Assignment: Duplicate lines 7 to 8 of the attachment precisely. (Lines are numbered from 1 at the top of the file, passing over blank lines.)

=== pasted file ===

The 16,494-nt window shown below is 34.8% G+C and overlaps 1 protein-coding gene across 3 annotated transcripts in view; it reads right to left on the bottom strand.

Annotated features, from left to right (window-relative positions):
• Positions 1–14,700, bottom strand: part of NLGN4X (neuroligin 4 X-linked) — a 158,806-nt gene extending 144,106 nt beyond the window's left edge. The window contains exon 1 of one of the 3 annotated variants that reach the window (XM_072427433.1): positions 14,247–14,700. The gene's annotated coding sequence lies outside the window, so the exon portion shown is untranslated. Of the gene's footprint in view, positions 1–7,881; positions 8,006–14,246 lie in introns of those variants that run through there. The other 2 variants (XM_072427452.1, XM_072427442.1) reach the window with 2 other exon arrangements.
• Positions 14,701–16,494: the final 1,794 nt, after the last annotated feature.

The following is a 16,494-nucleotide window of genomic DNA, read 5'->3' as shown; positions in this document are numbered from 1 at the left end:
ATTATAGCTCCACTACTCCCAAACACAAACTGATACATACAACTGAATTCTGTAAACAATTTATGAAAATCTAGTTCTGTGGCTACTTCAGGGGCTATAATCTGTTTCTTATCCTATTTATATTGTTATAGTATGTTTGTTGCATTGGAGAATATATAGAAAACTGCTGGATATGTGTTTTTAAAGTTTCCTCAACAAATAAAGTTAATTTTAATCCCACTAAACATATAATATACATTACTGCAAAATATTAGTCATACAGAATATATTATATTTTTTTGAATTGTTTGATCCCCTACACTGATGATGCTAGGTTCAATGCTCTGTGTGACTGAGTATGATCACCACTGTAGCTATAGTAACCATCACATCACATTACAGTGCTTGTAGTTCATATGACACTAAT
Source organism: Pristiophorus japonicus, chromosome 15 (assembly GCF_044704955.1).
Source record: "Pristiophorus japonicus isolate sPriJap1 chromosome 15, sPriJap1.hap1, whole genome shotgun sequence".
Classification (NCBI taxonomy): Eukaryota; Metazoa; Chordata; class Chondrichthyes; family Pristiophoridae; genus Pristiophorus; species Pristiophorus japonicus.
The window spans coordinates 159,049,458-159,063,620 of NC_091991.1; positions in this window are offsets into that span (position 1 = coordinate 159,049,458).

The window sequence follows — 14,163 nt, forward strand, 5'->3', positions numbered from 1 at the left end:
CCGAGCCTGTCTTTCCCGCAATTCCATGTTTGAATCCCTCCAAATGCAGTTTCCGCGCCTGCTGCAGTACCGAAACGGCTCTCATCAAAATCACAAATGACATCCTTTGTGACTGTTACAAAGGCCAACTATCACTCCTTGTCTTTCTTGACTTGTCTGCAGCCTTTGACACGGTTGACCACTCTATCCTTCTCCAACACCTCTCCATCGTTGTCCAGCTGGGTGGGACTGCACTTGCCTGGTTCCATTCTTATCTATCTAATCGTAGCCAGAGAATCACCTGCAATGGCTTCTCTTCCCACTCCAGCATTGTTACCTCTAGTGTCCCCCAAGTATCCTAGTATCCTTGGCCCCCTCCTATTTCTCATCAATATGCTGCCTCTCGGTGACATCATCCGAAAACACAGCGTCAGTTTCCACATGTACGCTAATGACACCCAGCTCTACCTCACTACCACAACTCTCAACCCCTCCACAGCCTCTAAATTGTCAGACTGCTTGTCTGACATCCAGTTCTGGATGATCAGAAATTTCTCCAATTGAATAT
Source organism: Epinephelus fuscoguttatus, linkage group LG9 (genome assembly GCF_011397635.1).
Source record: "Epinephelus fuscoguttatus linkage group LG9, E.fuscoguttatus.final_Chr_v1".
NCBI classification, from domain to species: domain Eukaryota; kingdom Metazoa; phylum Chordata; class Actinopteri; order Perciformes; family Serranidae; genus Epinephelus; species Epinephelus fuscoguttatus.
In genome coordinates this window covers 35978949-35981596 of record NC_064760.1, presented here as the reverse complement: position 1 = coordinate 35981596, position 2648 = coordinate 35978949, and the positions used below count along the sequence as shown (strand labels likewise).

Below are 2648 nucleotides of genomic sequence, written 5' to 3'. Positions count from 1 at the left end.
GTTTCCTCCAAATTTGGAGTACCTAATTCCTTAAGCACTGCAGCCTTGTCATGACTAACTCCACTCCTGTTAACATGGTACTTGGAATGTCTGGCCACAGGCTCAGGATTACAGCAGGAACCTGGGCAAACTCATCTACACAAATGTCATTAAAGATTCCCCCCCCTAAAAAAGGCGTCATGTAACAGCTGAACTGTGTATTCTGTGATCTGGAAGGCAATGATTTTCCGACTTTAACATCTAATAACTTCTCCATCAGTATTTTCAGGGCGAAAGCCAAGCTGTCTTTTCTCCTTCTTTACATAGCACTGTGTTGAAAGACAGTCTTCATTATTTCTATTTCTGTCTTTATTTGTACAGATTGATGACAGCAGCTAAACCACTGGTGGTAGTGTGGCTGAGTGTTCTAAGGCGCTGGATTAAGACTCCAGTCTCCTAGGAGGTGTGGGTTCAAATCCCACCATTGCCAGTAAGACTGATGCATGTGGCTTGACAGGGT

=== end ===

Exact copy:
Source organism: Pristiophorus japonicus, chromosome 15 (assembly GCF_044704955.1).
Source record: "Pristiophorus japonicus isolate sPriJap1 chromosome 15, sPriJap1.hap1, whole genome shotgun sequence".